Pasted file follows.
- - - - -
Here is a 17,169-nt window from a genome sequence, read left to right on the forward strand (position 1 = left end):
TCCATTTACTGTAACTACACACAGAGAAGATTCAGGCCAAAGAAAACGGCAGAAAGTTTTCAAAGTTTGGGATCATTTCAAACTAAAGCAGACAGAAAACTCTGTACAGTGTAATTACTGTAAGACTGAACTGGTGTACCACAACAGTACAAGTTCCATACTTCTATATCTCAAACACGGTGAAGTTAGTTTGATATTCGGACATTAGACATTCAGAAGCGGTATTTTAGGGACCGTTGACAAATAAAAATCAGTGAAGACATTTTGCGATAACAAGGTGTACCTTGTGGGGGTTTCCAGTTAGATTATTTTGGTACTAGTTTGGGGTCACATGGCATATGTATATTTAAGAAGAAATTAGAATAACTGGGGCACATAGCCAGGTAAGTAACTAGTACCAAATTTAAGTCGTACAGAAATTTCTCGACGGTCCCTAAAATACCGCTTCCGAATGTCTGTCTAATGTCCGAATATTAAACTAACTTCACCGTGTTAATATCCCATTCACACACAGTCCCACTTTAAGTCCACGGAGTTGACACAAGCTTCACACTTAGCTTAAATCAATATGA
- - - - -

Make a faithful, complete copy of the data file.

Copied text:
Here is a 17,169-nt window from a genome sequence, read left to right on the forward strand (position 1 = left end):
TCCATTTACTGTAACTACACACAGAGAAGATTCAGGCCAAAGAAAACGGCAGAAAGTTTTCAAAGTTTGGGATCATTTCAAACTAAAGCAGACAGAAAACTCTGTACAGTGTAATTACTGTAAGACTGAACTGGTGTACCACAACAGTACAAGTTCCATACTTCTATATCTCAAACACGGTGAAGTTAGTTTGATATTCGGACATTAGACATTCAGAAGCGGTATTTTAGGGACCGTTGACAAATAAAAATCAGTGAAGACATTTTGCGATAACAAGGTGTACCTTGTGGGGGTTTCCAGTTAGATTATTTTGGTACTAGTTTGGGGTCACATGGCATATGTATATTTAAGAAGAAATTAGAATAACTGGGGCACATAGCCAGGTAAGTAACTAGTACCAAATTTAAGTCGTACAGAAATTTCTCGACGGTCCCTAAAATACCGCTTCCGAATGTCTGTCTAATGTCCGAATATTAAACTAACTTCACCGTGTTAATATCCCATTCACACACAGTCCCACTTTAAGTCCACGGAGTTGACACAAGCTTCACACTTAGCTTAAATCAATATGA